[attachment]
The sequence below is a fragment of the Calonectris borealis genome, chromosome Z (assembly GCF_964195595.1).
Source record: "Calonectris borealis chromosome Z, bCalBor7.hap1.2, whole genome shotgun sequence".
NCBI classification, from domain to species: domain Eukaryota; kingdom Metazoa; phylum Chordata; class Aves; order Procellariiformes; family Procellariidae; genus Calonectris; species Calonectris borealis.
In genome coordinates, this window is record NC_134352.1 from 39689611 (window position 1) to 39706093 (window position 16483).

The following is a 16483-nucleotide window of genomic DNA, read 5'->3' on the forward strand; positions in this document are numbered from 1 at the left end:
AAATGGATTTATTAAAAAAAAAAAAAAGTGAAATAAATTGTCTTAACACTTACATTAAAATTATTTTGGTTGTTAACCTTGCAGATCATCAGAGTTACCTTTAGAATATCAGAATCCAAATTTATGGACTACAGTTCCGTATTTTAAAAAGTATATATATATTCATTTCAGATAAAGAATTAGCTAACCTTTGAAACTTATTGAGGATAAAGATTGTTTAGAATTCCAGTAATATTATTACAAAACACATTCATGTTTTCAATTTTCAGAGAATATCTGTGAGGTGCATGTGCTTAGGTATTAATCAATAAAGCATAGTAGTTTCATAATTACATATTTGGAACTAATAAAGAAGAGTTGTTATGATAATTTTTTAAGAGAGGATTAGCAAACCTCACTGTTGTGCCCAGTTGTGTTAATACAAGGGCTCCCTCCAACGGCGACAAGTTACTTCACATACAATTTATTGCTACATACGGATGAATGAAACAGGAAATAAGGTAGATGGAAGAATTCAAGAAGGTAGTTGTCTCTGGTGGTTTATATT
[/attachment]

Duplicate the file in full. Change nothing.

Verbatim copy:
The sequence below is a fragment of the Calonectris borealis genome, chromosome Z (assembly GCF_964195595.1).
Source record: "Calonectris borealis chromosome Z, bCalBor7.hap1.2, whole genome shotgun sequence".
NCBI classification, from domain to species: domain Eukaryota; kingdom Metazoa; phylum Chordata; class Aves; order Procellariiformes; family Procellariidae; genus Calonectris; species Calonectris borealis.
In genome coordinates, this window is record NC_134352.1 from 39689611 (window position 1) to 39706093 (window position 16483).

The following is a 16483-nucleotide window of genomic DNA, read 5'->3' on the forward strand; positions in this document are numbered from 1 at the left end:
AAATGGATTTATTAAAAAAAAAAAAAAGTGAAATAAATTGTCTTAACACTTACATTAAAATTATTTTGGTTGTTAACCTTGCAGATCATCAGAGTTACCTTTAGAATATCAGAATCCAAATTTATGGACTACAGTTCCGTATTTTAAAAAGTATATATATATTCATTTCAGATAAAGAATTAGCTAACCTTTGAAACTTATTGAGGATAAAGATTGTTTAGAATTCCAGTAATATTATTACAAAACACATTCATGTTTTCAATTTTCAGAGAATATCTGTGAGGTGCATGTGCTTAGGTATTAATCAATAAAGCATAGTAGTTTCATAATTACATATTTGGAACTAATAAAGAAGAGTTGTTATGATAATTTTTTAAGAGAGGATTAGCAAACCTCACTGTTGTGCCCAGTTGTGTTAATACAAGGGCTCCCTCCAACGGCGACAAGTTACTTCACATACAATTTATTGCTACATACGGATGAATGAAACAGGAAATAAGGTAGATGGAAGAATTCAAGAAGGTAGTTGTCTCTGGTGGTTTATATT